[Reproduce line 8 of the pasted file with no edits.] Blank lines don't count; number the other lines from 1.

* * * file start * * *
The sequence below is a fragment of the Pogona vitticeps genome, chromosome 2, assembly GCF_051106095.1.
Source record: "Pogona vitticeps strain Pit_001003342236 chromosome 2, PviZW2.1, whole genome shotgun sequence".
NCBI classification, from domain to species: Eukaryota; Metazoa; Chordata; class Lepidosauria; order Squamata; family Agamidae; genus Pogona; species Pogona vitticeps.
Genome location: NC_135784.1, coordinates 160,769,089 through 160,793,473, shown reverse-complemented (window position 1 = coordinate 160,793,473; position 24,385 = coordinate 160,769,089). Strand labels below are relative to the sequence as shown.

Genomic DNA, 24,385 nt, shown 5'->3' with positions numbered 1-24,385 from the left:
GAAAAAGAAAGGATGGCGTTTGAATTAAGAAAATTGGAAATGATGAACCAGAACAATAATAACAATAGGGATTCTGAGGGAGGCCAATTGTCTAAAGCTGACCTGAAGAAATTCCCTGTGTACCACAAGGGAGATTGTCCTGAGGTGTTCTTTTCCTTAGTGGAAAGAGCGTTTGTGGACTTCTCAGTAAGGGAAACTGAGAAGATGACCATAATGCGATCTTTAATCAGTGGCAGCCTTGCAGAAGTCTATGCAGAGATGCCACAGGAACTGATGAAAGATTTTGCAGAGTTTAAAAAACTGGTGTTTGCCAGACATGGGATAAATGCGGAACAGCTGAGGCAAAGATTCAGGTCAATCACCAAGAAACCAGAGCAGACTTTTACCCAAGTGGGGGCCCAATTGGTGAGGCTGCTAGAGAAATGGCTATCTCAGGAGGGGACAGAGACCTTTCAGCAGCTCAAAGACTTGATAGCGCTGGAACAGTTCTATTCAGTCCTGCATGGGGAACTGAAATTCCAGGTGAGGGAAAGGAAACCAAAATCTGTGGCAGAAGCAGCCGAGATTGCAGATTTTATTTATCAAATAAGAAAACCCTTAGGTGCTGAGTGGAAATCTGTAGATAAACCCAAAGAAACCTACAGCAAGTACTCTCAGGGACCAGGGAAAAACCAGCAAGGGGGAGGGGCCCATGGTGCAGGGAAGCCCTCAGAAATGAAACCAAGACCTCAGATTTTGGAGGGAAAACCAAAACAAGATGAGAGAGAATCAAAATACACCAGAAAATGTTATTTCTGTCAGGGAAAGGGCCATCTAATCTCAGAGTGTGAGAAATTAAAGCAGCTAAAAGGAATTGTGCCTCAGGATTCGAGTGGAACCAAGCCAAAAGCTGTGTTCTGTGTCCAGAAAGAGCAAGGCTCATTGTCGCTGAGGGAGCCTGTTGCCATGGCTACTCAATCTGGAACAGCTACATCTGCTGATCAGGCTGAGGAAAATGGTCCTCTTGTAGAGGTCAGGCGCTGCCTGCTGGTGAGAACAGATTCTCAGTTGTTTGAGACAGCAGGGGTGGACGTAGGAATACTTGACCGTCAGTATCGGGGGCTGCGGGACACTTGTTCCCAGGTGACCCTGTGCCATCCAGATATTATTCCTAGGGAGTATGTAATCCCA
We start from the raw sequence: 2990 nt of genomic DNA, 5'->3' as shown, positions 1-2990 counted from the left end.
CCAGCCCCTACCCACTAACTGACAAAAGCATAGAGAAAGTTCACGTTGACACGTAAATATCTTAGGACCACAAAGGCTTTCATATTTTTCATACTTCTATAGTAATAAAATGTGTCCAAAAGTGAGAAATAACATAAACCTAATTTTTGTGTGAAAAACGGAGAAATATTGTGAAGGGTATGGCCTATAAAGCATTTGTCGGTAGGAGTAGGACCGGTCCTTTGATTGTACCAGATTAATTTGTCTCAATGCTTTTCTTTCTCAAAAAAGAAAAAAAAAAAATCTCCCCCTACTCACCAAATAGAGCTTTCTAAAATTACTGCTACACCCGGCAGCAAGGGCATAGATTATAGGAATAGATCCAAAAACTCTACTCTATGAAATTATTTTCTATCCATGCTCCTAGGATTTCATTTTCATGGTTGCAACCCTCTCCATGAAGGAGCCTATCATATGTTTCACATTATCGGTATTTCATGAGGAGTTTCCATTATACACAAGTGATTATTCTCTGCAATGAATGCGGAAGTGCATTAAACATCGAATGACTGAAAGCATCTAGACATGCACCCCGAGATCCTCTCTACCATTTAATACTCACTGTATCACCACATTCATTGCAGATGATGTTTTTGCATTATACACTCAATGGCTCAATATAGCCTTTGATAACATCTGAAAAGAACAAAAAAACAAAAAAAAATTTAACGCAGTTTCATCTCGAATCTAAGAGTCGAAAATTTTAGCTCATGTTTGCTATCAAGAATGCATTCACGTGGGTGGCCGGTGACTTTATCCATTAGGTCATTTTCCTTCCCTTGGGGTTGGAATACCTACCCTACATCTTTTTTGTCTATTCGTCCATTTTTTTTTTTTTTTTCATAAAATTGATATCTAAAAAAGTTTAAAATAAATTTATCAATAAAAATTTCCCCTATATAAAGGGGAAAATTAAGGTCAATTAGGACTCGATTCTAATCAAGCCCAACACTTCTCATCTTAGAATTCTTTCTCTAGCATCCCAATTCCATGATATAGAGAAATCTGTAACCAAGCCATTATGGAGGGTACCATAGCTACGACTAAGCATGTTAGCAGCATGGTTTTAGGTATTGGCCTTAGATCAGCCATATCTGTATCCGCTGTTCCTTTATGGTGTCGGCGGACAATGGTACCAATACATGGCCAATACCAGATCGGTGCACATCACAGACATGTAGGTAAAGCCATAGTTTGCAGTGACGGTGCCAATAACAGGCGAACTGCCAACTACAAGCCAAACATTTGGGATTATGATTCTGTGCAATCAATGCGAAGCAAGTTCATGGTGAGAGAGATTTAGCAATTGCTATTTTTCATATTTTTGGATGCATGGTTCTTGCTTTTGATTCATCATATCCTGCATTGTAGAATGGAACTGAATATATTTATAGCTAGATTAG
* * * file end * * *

CCAGCCCCTACCCACTAACTGACAAAAGCATAGAGAAAGTTCACGTTGACACGTAAATATCTTAGGACCACAAAGGCTTTCATATTTTTCATACTTCTATAGTAATAAAATGTGTCCAAAAGTGAGAAATAACATAAACCTAATTTTTGTGTGAAAAACGGAGAAATATTGTGAAGGGTATGGCCTATAAAGCATTTGTCGGTAGGAGTAGGACCGGTCCTTTGATTGTACCAGATTAATTTGTCTCAATGCTTTTCTTTCTCAAAAAAGAAAAAAAAAAAATCTCCCCCTACTCACCAAATAGAGCTTTCTAAAATTACTGCTACACCCGGCAGCAAGGGCATAGATTATAGGAATAGATCCAAAAACTCTACTCTATGAAATTATTTTCTATCCATGCTCCTAGGATTTCATTTTCATGGTTGCAACCCTCTCCATGAAGGAGCCTATCATATGTTTCACATTATCGGTATTTCATGAGGAGTTTCCATTATACACAAGTGATTATTCTCTGCAATGAATGCGGAAGTGCATTAAACATCGAATGACTGAAAGCATCTAGACATGCACCCCGAGATCCTCTCTACCATTTAATACTCACTGTATCACCACATTCATTGCAGATGATGTTTTTGCATTATACACTCAATGGCTCAATATAGCCTTTGATAACATCTGAAAAGAACAAAAAAACAAAAAAAAATTTAACGCAGTTTCATCTCGAATCTAAGAGTCGAAAATTTTAGCTCATGTTTGCTATCAAGAATGCATTCACGTGGGTGGCCGGTGACTTTATCCATTAGGTCATTTTCCTTCCCTTGGGGTTGGAATACCTACCCTACATCTTTTTTGTCTATTCGTCCATTTTTTTTTTTTTTTTCATAAAATTGATATCTAAAAAAGTTTAAAATAAATTTATCAATAAAAATTTCCCCTATATAAAGGGGAAAATTAAGGTCAATTAGGACTCGATTCTAATCAAGCCCAACACTTCTCATCTTAGAATTCTTTCTCTAGCATCCCAATTCCATGATATAGAGAAATCTGTAACCAAGCCATTATGGAGGGTACCATAGCTACGACTAAGCATGTTAGCAGCATGGTTTTAGGTATTGGCCTTAGATCAGCCATATCTGTATCCGCTGTTCCTTTATGGTGTCGGCGGACAATGGTACCAATACATGGCCAATACCAGATCGGTGCACATCACAGACATGTAGGTAAAGCCATAGTTTGCAGTGACGGTGCCAATAACAGGCGAACTGCCAACTACAAGCCAAACATTTGGGATTATGATTCTGTGCAATCAATGCGAAGCAAGTTCATGGTGAGAGAGATTTAGCAATTGCTATTTTTCATATTTTTGGATGCATGGTTCTTGCTTTTGATTCATCATATCCTGCATTGTAGAATGGAACTGAATATATTTATAGCTAGATTAG